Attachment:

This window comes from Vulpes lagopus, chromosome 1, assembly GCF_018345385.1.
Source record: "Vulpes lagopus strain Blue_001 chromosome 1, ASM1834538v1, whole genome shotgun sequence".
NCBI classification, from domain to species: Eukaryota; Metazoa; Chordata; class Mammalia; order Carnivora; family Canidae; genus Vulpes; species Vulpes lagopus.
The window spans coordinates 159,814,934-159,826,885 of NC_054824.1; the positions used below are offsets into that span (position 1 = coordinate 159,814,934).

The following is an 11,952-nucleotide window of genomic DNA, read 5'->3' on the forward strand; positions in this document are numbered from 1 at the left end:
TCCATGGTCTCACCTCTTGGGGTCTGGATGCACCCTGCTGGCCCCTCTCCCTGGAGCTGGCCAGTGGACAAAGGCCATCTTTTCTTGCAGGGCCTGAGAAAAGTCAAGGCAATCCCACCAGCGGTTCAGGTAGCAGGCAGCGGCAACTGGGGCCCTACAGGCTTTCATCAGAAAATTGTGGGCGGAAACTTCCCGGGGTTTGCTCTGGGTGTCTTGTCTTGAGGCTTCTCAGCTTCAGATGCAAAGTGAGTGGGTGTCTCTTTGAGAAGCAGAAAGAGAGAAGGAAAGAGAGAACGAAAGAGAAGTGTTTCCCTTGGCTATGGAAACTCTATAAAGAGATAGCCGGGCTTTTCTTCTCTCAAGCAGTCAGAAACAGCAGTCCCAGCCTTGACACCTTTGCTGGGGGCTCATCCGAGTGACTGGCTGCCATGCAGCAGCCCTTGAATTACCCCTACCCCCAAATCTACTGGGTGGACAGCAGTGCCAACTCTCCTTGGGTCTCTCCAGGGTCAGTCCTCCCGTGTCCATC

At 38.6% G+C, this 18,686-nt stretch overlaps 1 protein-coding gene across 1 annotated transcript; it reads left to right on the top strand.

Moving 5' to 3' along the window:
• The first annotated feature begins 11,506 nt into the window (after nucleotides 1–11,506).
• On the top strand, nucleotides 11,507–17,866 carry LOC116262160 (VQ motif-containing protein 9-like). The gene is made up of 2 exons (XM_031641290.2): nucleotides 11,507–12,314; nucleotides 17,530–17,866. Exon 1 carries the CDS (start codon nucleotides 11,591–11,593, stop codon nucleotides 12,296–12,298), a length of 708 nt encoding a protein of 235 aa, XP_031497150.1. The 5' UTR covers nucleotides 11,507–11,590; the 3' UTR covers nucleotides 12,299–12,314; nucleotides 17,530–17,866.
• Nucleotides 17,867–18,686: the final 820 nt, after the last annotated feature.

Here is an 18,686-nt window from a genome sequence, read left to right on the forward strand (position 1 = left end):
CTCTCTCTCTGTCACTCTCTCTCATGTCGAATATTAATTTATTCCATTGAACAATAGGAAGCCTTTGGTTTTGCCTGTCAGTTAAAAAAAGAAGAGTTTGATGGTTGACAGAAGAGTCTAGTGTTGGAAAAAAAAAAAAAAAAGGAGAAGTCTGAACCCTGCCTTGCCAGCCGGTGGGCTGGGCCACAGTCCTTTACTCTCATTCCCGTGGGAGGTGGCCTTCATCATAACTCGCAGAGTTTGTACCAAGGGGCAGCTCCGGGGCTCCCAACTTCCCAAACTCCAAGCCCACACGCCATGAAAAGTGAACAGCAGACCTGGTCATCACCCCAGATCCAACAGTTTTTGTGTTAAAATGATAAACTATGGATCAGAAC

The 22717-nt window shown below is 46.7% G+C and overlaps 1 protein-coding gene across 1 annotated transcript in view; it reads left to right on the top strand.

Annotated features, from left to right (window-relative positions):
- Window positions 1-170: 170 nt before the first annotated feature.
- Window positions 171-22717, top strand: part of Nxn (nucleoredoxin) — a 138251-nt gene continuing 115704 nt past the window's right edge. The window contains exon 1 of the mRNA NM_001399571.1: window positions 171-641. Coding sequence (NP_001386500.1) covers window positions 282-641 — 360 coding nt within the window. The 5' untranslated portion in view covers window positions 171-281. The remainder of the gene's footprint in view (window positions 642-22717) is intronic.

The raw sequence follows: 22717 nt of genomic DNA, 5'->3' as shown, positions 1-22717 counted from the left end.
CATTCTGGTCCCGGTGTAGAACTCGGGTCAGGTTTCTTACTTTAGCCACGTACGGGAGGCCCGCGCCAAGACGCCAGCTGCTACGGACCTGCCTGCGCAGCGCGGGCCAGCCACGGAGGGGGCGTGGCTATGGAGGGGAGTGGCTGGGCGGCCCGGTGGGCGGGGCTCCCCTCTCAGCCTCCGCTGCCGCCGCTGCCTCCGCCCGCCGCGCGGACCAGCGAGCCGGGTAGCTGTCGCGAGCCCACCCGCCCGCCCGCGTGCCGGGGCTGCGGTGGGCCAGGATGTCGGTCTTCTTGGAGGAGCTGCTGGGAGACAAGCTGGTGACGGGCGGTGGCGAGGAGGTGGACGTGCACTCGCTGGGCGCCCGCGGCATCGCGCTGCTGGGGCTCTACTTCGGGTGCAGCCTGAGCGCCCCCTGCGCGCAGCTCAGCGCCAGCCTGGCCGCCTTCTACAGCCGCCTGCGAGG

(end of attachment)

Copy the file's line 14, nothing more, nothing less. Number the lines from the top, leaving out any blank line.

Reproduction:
The 22717-nt window shown below is 46.7% G+C and overlaps 1 protein-coding gene across 1 annotated transcript in view; it reads left to right on the top strand.